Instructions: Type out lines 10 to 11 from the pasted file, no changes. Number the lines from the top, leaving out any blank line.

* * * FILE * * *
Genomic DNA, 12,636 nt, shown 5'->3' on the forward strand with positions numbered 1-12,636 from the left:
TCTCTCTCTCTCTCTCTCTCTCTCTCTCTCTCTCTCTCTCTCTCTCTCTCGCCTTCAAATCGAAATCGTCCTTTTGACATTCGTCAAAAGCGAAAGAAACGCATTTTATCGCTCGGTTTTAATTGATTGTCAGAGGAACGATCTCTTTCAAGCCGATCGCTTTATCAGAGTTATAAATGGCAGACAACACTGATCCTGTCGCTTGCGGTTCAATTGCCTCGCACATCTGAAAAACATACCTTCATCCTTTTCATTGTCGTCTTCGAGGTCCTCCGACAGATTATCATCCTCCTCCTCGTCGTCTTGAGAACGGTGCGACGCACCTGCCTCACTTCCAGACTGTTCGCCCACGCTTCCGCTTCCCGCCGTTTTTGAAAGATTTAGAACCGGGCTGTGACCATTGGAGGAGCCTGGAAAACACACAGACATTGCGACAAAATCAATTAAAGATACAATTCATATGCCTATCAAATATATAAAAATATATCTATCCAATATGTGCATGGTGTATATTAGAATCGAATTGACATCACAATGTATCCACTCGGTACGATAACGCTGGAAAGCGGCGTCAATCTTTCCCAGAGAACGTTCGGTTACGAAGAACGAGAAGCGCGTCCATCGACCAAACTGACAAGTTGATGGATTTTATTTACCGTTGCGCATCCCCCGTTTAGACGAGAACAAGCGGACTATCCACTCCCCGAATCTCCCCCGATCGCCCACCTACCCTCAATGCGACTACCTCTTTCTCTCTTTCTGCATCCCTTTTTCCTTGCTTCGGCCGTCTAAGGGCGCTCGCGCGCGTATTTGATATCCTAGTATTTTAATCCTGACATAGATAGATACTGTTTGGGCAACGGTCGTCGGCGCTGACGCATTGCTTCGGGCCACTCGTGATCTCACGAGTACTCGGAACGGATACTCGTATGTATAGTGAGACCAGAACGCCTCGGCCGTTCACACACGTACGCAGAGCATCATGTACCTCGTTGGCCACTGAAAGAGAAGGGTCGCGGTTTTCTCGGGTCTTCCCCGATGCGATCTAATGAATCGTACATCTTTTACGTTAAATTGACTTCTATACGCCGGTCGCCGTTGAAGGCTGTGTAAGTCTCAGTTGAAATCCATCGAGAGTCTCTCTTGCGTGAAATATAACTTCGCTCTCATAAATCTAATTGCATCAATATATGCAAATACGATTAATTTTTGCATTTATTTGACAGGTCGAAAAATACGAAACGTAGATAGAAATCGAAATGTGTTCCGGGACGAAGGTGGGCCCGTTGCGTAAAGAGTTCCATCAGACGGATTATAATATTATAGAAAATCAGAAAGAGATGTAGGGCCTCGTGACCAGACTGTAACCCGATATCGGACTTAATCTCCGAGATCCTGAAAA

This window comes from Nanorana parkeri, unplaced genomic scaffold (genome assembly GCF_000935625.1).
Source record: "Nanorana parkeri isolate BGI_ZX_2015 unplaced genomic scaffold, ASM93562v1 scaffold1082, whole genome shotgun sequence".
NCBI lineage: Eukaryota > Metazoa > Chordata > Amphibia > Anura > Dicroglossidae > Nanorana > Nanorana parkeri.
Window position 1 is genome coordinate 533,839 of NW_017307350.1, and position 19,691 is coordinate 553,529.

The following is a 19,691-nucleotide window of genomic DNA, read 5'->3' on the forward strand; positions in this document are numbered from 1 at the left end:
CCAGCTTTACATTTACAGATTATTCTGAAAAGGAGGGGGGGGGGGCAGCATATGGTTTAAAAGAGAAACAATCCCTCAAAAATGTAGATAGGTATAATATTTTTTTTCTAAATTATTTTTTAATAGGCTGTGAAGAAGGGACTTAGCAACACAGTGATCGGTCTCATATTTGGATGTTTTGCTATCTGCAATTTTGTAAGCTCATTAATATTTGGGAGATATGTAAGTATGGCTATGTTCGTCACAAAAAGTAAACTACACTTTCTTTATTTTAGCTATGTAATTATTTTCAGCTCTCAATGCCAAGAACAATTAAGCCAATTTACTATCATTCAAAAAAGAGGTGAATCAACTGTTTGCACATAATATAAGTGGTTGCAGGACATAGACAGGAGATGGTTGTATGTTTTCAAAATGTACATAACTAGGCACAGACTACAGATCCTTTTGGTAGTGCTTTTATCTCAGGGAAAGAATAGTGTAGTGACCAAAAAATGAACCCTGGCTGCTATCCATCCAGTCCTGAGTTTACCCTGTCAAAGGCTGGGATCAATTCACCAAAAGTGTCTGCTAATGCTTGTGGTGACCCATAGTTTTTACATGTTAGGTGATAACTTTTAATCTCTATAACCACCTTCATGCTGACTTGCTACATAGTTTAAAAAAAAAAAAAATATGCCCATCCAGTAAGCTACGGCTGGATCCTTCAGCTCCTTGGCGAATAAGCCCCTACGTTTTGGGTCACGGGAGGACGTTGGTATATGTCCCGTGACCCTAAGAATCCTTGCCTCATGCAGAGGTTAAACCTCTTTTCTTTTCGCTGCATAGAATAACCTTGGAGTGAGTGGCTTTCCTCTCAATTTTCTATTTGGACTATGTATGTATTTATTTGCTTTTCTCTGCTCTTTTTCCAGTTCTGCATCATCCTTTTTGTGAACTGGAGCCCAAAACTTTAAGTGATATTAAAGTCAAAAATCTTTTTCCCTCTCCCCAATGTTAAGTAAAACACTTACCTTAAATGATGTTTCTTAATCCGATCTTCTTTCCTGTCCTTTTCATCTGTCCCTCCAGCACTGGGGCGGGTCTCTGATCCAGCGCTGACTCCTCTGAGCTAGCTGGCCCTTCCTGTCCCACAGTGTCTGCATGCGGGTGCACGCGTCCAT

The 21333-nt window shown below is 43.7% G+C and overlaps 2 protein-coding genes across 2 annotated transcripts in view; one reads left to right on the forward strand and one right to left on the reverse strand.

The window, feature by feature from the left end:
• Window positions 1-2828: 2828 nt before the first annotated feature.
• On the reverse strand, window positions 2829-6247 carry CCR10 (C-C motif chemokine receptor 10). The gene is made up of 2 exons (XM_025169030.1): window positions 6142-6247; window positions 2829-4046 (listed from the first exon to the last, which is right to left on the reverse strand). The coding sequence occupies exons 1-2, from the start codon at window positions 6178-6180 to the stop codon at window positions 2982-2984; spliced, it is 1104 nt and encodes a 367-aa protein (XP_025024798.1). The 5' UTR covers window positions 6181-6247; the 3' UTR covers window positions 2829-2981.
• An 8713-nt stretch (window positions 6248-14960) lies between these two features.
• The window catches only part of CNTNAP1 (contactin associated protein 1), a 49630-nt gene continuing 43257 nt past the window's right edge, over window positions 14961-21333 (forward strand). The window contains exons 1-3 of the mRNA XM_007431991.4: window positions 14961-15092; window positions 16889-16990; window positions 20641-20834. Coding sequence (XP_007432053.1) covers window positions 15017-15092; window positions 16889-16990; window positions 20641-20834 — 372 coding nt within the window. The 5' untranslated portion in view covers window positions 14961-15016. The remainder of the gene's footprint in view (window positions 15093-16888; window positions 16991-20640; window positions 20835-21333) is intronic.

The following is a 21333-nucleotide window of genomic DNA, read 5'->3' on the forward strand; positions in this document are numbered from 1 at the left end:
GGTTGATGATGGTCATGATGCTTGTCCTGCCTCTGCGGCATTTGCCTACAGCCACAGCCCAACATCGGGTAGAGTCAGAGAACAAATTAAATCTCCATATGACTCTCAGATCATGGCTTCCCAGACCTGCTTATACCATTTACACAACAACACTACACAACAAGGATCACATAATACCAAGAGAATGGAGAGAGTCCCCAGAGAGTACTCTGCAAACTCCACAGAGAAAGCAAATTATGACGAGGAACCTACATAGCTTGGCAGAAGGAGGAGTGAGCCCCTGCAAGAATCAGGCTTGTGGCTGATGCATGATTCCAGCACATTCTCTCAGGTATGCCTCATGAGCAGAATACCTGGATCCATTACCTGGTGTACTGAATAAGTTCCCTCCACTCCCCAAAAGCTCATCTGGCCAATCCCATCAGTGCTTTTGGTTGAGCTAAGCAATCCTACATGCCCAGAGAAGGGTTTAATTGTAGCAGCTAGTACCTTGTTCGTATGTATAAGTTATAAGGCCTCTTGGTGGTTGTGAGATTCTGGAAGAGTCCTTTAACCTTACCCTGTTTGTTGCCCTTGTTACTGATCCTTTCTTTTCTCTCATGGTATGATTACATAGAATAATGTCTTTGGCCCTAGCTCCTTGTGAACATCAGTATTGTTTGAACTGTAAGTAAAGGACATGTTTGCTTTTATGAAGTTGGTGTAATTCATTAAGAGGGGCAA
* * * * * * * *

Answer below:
The window, feature by feature from the left end:
• Window positions 1-2828: 2828 nt before the first annotated feature.